The risk of self-incrimination in cross-border disputes: The use of Canadian discovery evidence in United States criminal/regulatory proceedings – Part II

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Royal Trust Corporation of Canada v. Fisherman (“Royal Trust”), a decision of the Ontario Superior Court, is another example of a court addressing the risk that discovery evidence could be used against a defendant in a Canadian action, who is also a defendant in United States ("U.S.") criminal proceedings. 

The Court took a different approach from that in Gillis v Eagleson in refusing to order a stay of an Ontario class action, despite the defendant’s argument that any evidence given by him would be used against him in anticipated criminal proceedings in the U.S.  In Gillis, the defendant successfully sought a stay of an Ontario civil action pending the final determination of U.S. criminal proceedings. 

In Royal Trust, the Court found that no Canadian constitutional right was engaged because the risk arose based on U.S. constitutional principles.  The Court further emphasized that it was not up to the Canadian courts to frustrate Canadian litigation in order to remedy so-called deficiencies in the U.S. Constitution. To do so, wrote the Court, would be to give the Charter extra-territorial effect.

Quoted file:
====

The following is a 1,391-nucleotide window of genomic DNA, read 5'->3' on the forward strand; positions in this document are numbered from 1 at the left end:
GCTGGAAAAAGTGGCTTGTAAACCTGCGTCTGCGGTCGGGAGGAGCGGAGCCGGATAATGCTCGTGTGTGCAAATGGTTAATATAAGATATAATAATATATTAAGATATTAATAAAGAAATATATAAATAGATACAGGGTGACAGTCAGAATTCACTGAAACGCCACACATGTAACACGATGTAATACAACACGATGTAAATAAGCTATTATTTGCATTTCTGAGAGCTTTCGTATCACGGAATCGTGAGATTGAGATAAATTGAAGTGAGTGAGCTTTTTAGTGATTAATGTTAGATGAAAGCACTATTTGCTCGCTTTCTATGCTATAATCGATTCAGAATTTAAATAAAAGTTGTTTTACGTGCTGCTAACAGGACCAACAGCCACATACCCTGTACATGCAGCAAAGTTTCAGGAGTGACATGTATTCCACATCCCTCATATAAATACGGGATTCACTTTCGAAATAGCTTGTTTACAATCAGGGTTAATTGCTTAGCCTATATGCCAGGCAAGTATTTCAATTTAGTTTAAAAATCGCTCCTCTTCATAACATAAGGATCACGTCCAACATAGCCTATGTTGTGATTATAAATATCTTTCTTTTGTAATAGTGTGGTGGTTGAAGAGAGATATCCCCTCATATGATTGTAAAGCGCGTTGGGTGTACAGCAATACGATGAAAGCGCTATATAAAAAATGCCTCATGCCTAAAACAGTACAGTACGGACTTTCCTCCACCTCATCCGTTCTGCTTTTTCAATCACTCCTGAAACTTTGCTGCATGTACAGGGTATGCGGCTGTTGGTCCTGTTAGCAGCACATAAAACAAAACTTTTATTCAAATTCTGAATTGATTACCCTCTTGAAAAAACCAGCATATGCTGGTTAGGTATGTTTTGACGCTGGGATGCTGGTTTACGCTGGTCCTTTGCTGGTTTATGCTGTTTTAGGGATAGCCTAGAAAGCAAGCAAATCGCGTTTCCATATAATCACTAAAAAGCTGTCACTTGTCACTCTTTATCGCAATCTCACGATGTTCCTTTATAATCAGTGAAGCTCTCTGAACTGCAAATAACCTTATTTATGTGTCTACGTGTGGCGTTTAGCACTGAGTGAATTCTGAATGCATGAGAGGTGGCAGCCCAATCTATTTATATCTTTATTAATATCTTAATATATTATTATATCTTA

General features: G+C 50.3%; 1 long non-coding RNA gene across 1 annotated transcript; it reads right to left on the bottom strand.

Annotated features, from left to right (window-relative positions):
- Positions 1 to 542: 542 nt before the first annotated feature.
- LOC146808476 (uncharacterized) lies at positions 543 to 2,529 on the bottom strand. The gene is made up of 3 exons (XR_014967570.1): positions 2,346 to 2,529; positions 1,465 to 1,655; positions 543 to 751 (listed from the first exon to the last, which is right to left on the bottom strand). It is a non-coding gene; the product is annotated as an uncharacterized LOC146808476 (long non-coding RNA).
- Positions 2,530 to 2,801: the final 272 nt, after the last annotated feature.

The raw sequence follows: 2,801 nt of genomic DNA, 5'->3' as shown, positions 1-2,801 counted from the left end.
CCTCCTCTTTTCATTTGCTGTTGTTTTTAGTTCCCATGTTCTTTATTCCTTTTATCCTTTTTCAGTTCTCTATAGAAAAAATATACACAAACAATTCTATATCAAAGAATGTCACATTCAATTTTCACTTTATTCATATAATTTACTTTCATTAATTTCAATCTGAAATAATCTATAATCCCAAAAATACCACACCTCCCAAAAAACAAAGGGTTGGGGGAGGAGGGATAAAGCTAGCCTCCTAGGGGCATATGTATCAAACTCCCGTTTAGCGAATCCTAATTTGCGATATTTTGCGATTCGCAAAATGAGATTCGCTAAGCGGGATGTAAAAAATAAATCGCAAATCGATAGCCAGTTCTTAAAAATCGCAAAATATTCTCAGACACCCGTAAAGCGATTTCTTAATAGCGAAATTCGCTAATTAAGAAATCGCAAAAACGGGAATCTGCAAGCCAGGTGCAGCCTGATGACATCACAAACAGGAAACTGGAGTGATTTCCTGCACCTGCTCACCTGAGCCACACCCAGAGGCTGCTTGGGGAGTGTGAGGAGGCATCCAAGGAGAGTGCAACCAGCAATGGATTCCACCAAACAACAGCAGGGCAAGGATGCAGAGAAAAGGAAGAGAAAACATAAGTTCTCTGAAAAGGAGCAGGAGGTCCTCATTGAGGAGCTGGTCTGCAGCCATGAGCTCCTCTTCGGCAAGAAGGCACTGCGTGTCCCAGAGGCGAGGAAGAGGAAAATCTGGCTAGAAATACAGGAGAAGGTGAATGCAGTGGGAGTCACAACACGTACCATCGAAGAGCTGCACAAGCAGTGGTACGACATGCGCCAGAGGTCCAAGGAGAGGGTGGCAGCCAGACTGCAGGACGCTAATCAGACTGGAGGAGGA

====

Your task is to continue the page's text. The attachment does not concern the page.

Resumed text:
The Court also distinguished Gillis based on a number of factors, including that no criminal charges had yet been laid against the defendant so the risk was speculative (even though it later came to pass), discovery had not been completed, and the defendant was not a Canadian citizen.  Most significantly, perhaps, was the fact that in Gillis there was uncontroverted expert evidence that the defendant would receive no Charter protection in the U.S. criminal proceedings and that he would not have the ability to invoke the U.S. Constitution’s Fifth Amendment to prevent any discovery or trial evidence in the Ontario civil proceedings from being used against him in the U.S. criminal trial. In Royal Trust, however, the expert opinion was divided as to the use that would be made of the Ontario evidence by a U.S. court. Therefore, the prejudice to the defendant was less clear. 

Consistently, subsequent courts have followed this approach; they have been reluctant to step in where no clear prejudice can be shown.

 

Topics:  Canada, Criminal Prosecution, Cross-Border, Self-Incrimination

Published In: Civil Procedure Updates, Criminal Law Updates, Finance & Banking Updates, International Trade Updates

DISCLAIMER: Because of the generality of this update, the information provided herein may not be applicable in all situations and should not be acted upon without specific legal advice based on particular situations.

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